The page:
3/07/2006

Fordham's Petrilli Survives The HotSeat

Fresh out of federal employ, the Fordham Foundation's stylish Mike Petrilli is brave enough to inaugurate the Education HotSeat, the first of what I'm hoping will be a semi-regular series of SportsCenter-style conversations with education policymakers, reformers, and practitioners on issues high and low.

Take a look, enjoy -- and if you think you and your organization have it in you to battle a series of impetuous questions, send me an email. You might be next.

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During an intense grilling, Petrilli comes clean about what Fordham is really up to (world domination), what he thinks of all the other relatively new policy shops doing education work ('bring 'em on), what he really thinks about what the USDE is doing to NCLB (being too nice), and what it's like to go from working with the education goddess Nina Rees to education gadfly Checker Finn. It was no holds barred. I only wish I'd remembered to ask him his infamous open-necked appearance on CNN last year.

What's it like coming back to the Fordham Foundation after spending a few years at the USDE?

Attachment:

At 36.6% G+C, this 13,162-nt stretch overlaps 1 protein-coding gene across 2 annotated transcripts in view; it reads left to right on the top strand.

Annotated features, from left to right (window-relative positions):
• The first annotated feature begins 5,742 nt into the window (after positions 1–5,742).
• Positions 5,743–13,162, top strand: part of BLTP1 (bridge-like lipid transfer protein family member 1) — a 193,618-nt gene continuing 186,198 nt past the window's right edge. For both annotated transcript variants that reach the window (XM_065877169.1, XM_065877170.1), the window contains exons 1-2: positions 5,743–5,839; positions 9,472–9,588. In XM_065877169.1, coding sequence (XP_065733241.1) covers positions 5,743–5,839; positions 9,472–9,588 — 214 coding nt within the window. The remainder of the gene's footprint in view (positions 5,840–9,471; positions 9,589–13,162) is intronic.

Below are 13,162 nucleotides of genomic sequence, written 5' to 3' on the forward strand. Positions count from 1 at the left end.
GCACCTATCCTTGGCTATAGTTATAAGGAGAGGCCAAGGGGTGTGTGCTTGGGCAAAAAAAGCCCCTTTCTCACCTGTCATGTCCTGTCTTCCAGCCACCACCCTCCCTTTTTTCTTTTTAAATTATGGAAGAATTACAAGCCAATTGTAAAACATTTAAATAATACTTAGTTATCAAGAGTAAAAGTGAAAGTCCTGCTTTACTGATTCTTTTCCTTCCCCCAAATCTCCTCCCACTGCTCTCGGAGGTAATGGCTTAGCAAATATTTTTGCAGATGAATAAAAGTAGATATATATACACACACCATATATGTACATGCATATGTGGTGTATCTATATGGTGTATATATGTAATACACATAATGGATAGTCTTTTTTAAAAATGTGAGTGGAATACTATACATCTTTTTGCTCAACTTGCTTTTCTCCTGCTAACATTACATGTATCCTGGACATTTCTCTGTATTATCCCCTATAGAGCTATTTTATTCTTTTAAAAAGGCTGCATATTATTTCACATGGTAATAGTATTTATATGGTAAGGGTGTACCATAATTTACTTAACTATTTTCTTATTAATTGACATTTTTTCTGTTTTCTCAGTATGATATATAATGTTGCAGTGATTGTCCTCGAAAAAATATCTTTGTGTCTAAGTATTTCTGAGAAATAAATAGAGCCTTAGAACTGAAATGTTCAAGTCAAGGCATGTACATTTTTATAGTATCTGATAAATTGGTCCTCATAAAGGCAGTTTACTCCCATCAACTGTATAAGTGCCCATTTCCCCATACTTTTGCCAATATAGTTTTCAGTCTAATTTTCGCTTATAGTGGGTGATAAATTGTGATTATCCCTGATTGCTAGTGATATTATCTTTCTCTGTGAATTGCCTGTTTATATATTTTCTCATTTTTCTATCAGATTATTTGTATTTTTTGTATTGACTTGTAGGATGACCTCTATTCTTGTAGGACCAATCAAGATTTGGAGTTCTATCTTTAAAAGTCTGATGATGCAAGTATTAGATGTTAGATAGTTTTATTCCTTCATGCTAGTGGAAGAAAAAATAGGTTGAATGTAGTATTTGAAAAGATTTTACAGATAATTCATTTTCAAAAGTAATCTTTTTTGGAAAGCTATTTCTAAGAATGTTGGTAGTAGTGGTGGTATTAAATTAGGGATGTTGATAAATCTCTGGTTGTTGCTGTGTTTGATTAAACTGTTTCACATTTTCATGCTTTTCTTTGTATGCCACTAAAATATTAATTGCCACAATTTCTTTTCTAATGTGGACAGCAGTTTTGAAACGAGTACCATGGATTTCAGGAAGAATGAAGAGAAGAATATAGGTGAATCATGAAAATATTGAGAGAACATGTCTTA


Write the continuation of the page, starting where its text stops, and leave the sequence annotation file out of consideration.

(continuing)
MP: Remember the sense of freedom you had when you turned sixteen and could finally drive a car? A lot like that. Life is a highway, baby! Seriously, I had a great experience at the Department and was honored to help promote No Child Left Behind, but was ready to have an independent voice again.

How has Fordham changed over the last few years, or evolved in ways that people might not know or understand?

MP: Fordham has changed in two big ways since I left. First, we created the Fordham Institute, a sister organization which allows us to raise money from other foundations so we can do more work. Second, we are now a sponsor (or “authorizer,” in the lingo) of ten charter schools in Ohio. That takes us (halfway) out of the ivory tower and into the schools. It’s fascinating, and we’re learning a ton from it (including a lot of humility).

What's it like working for Checker Finn, the mad scientist of education policy?

MP: “Mad scientist” isn’t right; Checker is more of an artiste. Call him a virtuoso. Checker is brilliant, impatient, generous, and demanding. He’s a wonderful mentor and a friend, and a helluva chef. Of course, as the first person ever to work for Checker twice, I must either think highly of him or be crazy. (The jury is still out.)

Where does Fordham 'fit’ in the world of education think tanks and policy centers, ideologically, functionally, politically?